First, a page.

gained a Christian world-view that I can take into every area of
Williams of New City Fellowship North in St. Louis, MO, and
Randy Nabors, pastor of New City Fellowship in Chattanooga, TN,
were among the 175 PCA members involved with urban,
cross-cultural, and mercy ministries who took part in last fall’s
Urban & Mercy Ministries Goes to CCDA. The Christian
Community Development Association, founded by African-American
evangelist John Perkins, is a coalition of urban,
cross-cultural, and mercy ministries located throughout the US.
Each year, CCDA holds a highly practical, skills-oriented
conference which is attended by about 2,500 people associated
with such ministries. For the past three years, PCA members
involved with urban and mercy ministries have used this
three-day event as a means of networking and providing updates
of their activities. At last November’s conference, held in
Birmingham, at least 175 attended who are affiliated with PCA
The primary focus of MNA Urban & Mercy Ministries is to
develop minority leaders who will go on to lead church plants
and other ministries targeting minorities throughout North
America. At the recent CCDA Conference, MNA hosted a luncheon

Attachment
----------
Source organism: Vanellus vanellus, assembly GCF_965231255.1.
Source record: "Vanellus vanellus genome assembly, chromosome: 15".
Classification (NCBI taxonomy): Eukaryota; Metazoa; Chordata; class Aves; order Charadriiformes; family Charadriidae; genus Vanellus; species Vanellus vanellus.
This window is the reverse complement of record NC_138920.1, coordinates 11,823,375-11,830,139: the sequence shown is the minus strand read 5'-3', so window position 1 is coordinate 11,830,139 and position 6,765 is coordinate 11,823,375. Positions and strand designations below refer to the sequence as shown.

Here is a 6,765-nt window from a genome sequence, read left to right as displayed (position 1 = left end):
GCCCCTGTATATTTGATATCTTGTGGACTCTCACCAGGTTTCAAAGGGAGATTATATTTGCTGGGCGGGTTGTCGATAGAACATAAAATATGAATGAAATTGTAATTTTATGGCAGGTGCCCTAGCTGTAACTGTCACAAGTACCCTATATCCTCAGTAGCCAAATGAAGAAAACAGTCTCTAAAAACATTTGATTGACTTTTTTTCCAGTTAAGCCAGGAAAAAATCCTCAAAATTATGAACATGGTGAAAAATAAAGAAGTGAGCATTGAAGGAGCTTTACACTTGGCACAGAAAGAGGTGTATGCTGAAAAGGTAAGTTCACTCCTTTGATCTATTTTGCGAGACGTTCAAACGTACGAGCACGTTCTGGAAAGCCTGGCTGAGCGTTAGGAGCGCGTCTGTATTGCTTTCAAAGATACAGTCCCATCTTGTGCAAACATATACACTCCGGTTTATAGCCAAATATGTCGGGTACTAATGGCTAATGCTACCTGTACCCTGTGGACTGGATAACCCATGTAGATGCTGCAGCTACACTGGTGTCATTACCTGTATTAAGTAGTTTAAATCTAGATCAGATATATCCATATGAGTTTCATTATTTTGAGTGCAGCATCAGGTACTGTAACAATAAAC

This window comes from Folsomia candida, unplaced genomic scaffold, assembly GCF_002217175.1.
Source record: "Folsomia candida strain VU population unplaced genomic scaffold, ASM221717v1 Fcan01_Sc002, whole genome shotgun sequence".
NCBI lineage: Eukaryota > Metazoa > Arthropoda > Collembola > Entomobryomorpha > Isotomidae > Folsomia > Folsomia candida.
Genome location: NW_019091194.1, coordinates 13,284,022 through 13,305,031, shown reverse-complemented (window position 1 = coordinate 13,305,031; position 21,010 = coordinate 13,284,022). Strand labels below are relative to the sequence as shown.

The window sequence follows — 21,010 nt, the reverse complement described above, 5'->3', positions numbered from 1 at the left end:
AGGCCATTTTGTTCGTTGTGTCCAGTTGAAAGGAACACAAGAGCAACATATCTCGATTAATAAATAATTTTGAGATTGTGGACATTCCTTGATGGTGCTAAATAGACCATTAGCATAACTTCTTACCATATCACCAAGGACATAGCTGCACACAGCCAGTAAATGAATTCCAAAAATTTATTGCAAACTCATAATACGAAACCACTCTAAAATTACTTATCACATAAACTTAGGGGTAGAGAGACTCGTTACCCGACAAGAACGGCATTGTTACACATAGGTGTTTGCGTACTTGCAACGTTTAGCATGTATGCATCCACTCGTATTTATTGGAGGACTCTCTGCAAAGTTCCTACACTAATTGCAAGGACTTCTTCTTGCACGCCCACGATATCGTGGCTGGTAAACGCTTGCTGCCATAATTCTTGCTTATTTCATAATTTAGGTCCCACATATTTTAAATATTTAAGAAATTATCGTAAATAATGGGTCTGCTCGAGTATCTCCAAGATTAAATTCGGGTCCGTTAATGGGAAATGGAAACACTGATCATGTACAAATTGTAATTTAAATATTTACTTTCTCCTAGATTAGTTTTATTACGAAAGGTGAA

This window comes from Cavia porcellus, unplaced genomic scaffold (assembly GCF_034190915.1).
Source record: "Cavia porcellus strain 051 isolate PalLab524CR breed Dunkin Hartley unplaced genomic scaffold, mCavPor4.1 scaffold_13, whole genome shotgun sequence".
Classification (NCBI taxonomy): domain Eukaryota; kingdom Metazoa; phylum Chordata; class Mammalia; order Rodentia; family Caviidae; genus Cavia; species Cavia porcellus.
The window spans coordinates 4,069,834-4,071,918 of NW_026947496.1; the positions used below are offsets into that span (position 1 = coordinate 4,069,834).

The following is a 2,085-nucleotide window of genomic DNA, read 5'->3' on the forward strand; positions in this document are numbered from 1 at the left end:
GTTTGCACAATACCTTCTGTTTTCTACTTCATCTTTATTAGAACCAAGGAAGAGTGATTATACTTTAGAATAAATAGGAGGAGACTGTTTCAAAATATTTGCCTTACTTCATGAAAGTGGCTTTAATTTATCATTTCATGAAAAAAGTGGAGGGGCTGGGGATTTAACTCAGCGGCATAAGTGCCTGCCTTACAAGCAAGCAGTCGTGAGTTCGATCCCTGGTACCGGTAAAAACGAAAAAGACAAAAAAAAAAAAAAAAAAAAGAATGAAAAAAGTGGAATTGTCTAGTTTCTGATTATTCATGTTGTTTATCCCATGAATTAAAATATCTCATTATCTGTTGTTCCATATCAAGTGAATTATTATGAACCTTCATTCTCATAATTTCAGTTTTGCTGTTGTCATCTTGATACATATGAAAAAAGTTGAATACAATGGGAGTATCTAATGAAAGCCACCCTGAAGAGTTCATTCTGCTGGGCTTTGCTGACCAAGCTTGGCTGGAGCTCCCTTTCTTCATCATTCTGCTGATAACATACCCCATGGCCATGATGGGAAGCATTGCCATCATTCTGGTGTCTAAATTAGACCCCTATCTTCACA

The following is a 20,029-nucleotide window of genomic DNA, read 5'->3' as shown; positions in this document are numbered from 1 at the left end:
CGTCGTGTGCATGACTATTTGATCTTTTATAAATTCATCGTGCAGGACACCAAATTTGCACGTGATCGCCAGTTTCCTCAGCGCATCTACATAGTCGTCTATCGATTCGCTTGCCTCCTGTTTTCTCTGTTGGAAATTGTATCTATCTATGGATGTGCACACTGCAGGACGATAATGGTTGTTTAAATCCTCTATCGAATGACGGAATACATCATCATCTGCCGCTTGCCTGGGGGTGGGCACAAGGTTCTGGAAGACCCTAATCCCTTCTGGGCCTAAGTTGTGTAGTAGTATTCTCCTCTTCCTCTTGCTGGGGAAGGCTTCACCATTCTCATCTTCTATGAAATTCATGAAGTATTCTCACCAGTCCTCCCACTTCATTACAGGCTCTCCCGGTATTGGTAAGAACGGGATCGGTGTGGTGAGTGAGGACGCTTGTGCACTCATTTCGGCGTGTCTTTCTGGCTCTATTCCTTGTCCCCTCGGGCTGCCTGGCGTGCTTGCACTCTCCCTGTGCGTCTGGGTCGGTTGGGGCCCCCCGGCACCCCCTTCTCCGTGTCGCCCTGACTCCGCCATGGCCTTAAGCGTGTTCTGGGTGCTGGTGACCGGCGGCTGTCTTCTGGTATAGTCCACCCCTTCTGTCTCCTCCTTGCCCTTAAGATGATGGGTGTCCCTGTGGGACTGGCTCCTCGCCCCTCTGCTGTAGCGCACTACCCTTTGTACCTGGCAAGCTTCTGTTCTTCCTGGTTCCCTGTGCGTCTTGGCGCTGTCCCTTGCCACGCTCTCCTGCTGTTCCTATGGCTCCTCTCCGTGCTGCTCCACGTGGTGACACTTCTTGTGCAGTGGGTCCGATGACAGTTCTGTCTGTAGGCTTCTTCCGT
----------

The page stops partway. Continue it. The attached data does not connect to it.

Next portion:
for those involved with PCA ministries. The 1998 conference will
be held during November in Chicago. For more information,
contact MNA Coordinator of Church Relations Fred Marsh at
404-320-3330; e-mail: firstname.lastname@example.org.
|What can one person do? Studies show that
often it is not pastors who lead individuals to Christ,
but friends, coworkers, and lay people in the church.
Certainly, pastors preaching the Word plant seeds that
bear fruit, but one-to-one relationships will always be
vital to advancing the Kingdom. One person, in fact, can
influence countless people for years to come, as those who
are led to Christ go on to share the Gospel with others.
And so it goes.
And so it is with planting PCA churches. All the work
can’t be accomplished by a committee or a congregation.
There must be individuals willing to pray, to encourage,
to give financially. Individuals able to do so can make a
huge difference by getting personally involved in a church
plant — by observing the work and reporting back to the
supporting church, taking part as a core group member, or
serving in other ways. MNA’s campus and chaplain
ministries need people as well who can give their time and
talent, as well as their treasure.
Have you ever experienced the joy of giving financially
to a person who was in desperate need, knowing that your
gift made the difference in that person’s life — was
possibly the turning point in his or her circumstances?
Giving to help support a church plant, a campus ministry,
or a chaplain can be like that. And it can produce